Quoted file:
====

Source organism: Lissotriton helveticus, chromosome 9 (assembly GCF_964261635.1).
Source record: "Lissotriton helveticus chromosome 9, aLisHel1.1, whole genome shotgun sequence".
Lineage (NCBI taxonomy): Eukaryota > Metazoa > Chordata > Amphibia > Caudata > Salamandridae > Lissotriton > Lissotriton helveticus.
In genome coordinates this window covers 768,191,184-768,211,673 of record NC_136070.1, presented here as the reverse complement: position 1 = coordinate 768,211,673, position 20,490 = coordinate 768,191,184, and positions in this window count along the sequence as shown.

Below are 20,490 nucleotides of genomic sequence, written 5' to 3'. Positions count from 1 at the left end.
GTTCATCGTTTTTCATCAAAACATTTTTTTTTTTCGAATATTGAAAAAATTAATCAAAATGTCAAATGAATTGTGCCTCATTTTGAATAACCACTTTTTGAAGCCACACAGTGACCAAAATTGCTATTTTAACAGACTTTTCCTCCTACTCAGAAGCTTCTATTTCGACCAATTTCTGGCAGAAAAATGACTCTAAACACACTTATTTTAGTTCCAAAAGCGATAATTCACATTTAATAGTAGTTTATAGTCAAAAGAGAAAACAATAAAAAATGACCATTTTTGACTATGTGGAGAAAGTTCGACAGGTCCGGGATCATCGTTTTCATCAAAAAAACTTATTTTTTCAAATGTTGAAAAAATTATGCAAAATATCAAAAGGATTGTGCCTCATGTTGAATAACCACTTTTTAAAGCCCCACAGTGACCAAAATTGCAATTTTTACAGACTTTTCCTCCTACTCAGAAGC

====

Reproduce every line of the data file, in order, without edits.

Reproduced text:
Source organism: Lissotriton helveticus, chromosome 9 (assembly GCF_964261635.1).
Source record: "Lissotriton helveticus chromosome 9, aLisHel1.1, whole genome shotgun sequence".
Lineage (NCBI taxonomy): Eukaryota > Metazoa > Chordata > Amphibia > Caudata > Salamandridae > Lissotriton > Lissotriton helveticus.
In genome coordinates this window covers 768,191,184-768,211,673 of record NC_136070.1, presented here as the reverse complement: position 1 = coordinate 768,211,673, position 20,490 = coordinate 768,191,184, and positions in this window count along the sequence as shown.

Below are 20,490 nucleotides of genomic sequence, written 5' to 3'. Positions count from 1 at the left end.
GTTCATCGTTTTTCATCAAAACATTTTTTTTTTTCGAATATTGAAAAAATTAATCAAAATGTCAAATGAATTGTGCCTCATTTTGAATAACCACTTTTTGAAGCCACACAGTGACCAAAATTGCTATTTTAACAGACTTTTCCTCCTACTCAGAAGCTTCTATTTCGACCAATTTCTGGCAGAAAAATGACTCTAAACACACTTATTTTAGTTCCAAAAGCGATAATTCACATTTAATAGTAGTTTATAGTCAAAAGAGAAAACAATAAAAAATGACCATTTTTGACTATGTGGAGAAAGTTCGACAGGTCCGGGATCATCGTTTTCATCAAAAAAACTTATTTTTTCAAATGTTGAAAAAATTATGCAAAATATCAAAAGGATTGTGCCTCATGTTGAATAACCACTTTTTAAAGCCCCACAGTGACCAAAATTGCAATTTTTACAGACTTTTCCTCCTACTCAGAAGC